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Course Description: An introduction to modern methods of computational physics including topics such as: solution of differential equations, numerical matrix methods, and Monte Carlo simulation.

Homework submissions were in the form of HTML files that discussed the problems outlined in the assignment. An overview of my submissions can be found here. Fortran was used to generate data to simulate various physical phenomena. The code used to generate the data can be found by clicking on the links to the respective web pages. The following plots were then generated by Mathematica using the data.

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The Social and Political Interacting Networks group is an interdisciplinary working group devoted to the study of network science, social network analysis, and the study of international processes. Our group includes faculty, post doctoral fellows, and graduate students from political science, communications, computer science, applied math, and physics. Our goal is to explore the effect of shocks on networks, the causes and consequences of network spillover, and methods for analyzing social and political networks.

One of my research projects is on writing a simulation of a network formed in a social experiment conducted on campus. The research question asks about the effects of shocks on the system in the form of changes in the costs of ties formed in the network. The experiment consisted of subjects playing a game of maximizing utility in a network within a set number of rounds. Each round consists of two stages. In the first stage, players can form or drop links with other players. In the second stage, players play a prisoner's dilemma game with those they have a tie from the previous stage. The following image shows a few rounds of the simulation where the player highlighted in red uses a strategy in which they always choose to defect in the prisoner's dilemma game. The code to the simulation can be found here.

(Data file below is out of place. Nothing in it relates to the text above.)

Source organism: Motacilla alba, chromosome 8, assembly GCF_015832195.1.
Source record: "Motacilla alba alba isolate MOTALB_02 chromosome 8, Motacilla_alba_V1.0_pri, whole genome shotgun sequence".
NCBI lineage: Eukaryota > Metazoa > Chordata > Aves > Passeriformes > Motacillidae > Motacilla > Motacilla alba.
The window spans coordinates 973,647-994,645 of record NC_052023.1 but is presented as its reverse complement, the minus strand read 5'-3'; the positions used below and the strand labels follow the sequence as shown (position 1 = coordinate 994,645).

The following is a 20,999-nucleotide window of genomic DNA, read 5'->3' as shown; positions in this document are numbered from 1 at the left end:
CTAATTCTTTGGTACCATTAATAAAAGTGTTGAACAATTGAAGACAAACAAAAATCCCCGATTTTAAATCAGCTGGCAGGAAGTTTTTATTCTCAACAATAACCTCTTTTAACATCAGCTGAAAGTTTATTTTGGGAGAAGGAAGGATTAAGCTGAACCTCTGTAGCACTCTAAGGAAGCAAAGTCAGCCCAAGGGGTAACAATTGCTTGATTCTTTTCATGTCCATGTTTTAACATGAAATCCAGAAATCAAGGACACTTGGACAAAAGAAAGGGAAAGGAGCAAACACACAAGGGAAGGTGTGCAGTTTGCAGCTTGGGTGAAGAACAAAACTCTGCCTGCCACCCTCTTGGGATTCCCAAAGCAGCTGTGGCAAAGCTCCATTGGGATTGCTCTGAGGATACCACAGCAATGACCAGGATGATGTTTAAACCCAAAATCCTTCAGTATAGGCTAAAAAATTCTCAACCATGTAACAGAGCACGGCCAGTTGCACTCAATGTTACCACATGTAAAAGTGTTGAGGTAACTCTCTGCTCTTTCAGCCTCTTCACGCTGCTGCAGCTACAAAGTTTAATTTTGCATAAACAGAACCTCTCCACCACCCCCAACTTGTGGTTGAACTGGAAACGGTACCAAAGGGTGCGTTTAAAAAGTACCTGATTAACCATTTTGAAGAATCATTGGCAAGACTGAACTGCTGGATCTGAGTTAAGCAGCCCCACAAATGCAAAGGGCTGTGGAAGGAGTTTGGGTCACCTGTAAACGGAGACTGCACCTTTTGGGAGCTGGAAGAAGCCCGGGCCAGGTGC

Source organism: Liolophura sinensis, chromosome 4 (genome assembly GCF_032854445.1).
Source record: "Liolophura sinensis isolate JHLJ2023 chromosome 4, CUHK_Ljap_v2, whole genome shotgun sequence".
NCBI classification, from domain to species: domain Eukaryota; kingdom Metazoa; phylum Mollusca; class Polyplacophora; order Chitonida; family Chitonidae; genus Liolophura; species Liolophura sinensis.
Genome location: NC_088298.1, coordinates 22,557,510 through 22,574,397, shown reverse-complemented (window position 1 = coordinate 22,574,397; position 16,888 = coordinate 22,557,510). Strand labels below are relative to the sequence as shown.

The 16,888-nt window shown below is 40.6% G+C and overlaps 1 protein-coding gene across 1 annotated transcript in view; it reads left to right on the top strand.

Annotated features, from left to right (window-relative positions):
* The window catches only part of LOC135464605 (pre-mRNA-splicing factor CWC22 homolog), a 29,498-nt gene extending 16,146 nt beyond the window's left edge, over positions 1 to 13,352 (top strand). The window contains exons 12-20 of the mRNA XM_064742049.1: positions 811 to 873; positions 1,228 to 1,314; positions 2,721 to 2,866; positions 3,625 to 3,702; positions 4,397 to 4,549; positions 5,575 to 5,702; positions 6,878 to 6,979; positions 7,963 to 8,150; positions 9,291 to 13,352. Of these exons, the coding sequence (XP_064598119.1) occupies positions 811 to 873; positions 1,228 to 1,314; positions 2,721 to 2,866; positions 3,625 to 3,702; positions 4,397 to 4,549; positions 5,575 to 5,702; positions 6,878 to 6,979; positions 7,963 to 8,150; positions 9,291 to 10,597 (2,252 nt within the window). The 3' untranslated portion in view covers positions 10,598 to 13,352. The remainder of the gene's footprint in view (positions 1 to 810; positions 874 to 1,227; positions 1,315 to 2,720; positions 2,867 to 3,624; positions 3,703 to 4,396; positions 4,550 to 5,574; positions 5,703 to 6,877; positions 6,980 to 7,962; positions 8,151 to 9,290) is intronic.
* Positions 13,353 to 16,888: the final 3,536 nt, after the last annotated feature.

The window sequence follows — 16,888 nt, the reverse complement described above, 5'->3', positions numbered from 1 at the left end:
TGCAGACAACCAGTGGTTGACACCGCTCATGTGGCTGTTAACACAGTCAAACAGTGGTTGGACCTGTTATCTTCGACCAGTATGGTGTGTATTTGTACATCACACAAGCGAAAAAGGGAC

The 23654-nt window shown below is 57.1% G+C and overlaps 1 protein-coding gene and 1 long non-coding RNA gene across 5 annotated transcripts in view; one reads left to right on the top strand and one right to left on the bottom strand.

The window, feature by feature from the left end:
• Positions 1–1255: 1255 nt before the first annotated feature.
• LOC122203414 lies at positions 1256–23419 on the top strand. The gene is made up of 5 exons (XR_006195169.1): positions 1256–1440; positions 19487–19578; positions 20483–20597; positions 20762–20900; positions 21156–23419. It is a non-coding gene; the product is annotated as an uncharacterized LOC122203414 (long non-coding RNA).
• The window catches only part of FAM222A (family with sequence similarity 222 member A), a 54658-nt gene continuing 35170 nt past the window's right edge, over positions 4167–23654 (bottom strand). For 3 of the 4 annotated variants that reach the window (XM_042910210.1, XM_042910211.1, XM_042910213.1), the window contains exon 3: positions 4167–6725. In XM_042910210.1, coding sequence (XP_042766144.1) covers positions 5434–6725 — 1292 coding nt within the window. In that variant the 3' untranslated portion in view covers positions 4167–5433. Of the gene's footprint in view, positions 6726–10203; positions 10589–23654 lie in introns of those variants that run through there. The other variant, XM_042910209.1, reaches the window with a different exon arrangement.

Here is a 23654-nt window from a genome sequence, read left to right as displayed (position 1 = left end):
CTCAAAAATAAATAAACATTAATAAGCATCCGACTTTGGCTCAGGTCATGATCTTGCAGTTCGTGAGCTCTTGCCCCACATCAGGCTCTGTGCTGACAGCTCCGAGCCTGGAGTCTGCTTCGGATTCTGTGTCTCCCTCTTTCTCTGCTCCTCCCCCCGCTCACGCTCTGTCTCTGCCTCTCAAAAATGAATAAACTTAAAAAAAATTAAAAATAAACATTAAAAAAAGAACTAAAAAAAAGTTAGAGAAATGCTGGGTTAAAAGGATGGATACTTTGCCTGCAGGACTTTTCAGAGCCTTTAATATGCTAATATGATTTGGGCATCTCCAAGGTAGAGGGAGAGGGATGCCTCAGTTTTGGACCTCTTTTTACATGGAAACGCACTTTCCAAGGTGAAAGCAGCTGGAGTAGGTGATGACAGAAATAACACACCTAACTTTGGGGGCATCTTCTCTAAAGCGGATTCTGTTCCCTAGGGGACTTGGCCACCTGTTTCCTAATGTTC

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Course Description: This course discusses mathematical models used in analytics and operations research. The basic models discussed serve as an introduction to the analysis of data and methods for optimal decision and planning. Mathematical methods and algorithms discussed include advanced linear algebra, convex and discrete optimization, and probability. These are some of the tools necessary for the data classification, machine learning, clustering and pattern recognition, and for problems in planning, resource allocation, scheduling, and ranking.

The following images are from the results of machine learning code using SVD to recognize handwritten numerical digits. A sample of the worst digits are also shown below.

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Course Description: (Numerical Analysis I) Matrix operations; error analysis; norms of vectors and matrices; transformations; matrix functions; numerical solutions of systems of linear equations; stability; matrix inversion; eigenvalue problems; approximations.